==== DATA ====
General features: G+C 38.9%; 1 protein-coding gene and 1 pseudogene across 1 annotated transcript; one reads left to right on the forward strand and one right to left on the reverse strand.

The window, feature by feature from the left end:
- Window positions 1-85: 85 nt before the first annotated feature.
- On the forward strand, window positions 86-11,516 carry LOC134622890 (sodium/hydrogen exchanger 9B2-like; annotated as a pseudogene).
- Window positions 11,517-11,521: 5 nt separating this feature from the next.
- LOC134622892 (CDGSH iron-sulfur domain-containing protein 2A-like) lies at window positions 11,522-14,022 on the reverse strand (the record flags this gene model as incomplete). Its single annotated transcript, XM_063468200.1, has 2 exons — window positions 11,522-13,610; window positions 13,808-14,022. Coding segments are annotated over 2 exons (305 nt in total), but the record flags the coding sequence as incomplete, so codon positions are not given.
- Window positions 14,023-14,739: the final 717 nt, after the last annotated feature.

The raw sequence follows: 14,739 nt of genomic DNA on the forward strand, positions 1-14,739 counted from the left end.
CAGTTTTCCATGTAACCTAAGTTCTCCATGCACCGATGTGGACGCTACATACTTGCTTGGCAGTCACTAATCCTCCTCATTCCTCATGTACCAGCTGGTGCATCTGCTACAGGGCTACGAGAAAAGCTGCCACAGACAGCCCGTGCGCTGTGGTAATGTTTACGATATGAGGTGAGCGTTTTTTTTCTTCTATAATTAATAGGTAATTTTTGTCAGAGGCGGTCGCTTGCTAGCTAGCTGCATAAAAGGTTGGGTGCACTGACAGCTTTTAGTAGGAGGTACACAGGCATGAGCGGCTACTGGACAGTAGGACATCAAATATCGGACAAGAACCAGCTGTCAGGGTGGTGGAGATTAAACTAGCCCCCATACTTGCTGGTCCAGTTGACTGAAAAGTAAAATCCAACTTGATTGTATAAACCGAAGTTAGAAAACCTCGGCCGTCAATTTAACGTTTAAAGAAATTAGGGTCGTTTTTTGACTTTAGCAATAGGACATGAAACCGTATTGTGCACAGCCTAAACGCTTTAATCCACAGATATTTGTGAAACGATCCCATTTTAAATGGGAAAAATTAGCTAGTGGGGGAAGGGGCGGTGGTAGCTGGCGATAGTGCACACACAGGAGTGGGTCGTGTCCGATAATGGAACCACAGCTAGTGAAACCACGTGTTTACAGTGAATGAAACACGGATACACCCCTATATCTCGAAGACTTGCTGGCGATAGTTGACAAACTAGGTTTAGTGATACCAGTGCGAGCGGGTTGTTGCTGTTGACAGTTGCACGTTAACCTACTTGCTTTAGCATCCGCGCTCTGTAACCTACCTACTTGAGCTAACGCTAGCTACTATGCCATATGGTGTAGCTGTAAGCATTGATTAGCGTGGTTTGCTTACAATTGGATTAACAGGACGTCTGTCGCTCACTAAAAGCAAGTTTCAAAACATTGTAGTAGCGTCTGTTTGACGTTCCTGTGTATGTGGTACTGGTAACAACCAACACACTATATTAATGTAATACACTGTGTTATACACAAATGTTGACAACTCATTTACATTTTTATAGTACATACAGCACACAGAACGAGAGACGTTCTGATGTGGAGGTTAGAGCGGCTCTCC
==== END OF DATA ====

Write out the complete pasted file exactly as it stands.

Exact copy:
General features: G+C 38.9%; 1 protein-coding gene and 1 pseudogene across 1 annotated transcript; one reads left to right on the forward strand and one right to left on the reverse strand.

The window, feature by feature from the left end:
- Window positions 1-85: 85 nt before the first annotated feature.
- On the forward strand, window positions 86-11,516 carry LOC134622890 (sodium/hydrogen exchanger 9B2-like; annotated as a pseudogene).
- Window positions 11,517-11,521: 5 nt separating this feature from the next.
- LOC134622892 (CDGSH iron-sulfur domain-containing protein 2A-like) lies at window positions 11,522-14,022 on the reverse strand (the record flags this gene model as incomplete). Its single annotated transcript, XM_063468200.1, has 2 exons — window positions 11,522-13,610; window positions 13,808-14,022. Coding segments are annotated over 2 exons (305 nt in total), but the record flags the coding sequence as incomplete, so codon positions are not given.
- Window positions 14,023-14,739: the final 717 nt, after the last annotated feature.

The raw sequence follows: 14,739 nt of genomic DNA on the forward strand, positions 1-14,739 counted from the left end.
CAGTTTTCCATGTAACCTAAGTTCTCCATGCACCGATGTGGACGCTACATACTTGCTTGGCAGTCACTAATCCTCCTCATTCCTCATGTACCAGCTGGTGCATCTGCTACAGGGCTACGAGAAAAGCTGCCACAGACAGCCCGTGCGCTGTGGTAATGTTTACGATATGAGGTGAGCGTTTTTTTTCTTCTATAATTAATAGGTAATTTTTGTCAGAGGCGGTCGCTTGCTAGCTAGCTGCATAAAAGGTTGGGTGCACTGACAGCTTTTAGTAGGAGGTACACAGGCATGAGCGGCTACTGGACAGTAGGACATCAAATATCGGACAAGAACCAGCTGTCAGGGTGGTGGAGATTAAACTAGCCCCCATACTTGCTGGTCCAGTTGACTGAAAAGTAAAATCCAACTTGATTGTATAAACCGAAGTTAGAAAACCTCGGCCGTCAATTTAACGTTTAAAGAAATTAGGGTCGTTTTTTGACTTTAGCAATAGGACATGAAACCGTATTGTGCACAGCCTAAACGCTTTAATCCACAGATATTTGTGAAACGATCCCATTTTAAATGGGAAAAATTAGCTAGTGGGGGAAGGGGCGGTGGTAGCTGGCGATAGTGCACACACAGGAGTGGGTCGTGTCCGATAATGGAACCACAGCTAGTGAAACCACGTGTTTACAGTGAATGAAACACGGATACACCCCTATATCTCGAAGACTTGCTGGCGATAGTTGACAAACTAGGTTTAGTGATACCAGTGCGAGCGGGTTGTTGCTGTTGACAGTTGCACGTTAACCTACTTGCTTTAGCATCCGCGCTCTGTAACCTACCTACTTGAGCTAACGCTAGCTACTATGCCATATGGTGTAGCTGTAAGCATTGATTAGCGTGGTTTGCTTACAATTGGATTAACAGGACGTCTGTCGCTCACTAAAAGCAAGTTTCAAAACATTGTAGTAGCGTCTGTTTGACGTTCCTGTGTATGTGGTACTGGTAACAACCAACACACTATATTAATGTAATACACTGTGTTATACACAAATGTTGACAACTCATTTACATTTTTATAGTACATACAGCACACAGAACGAGAGACGTTCTGATGTGGAGGTTAGAGCGGCTCTCC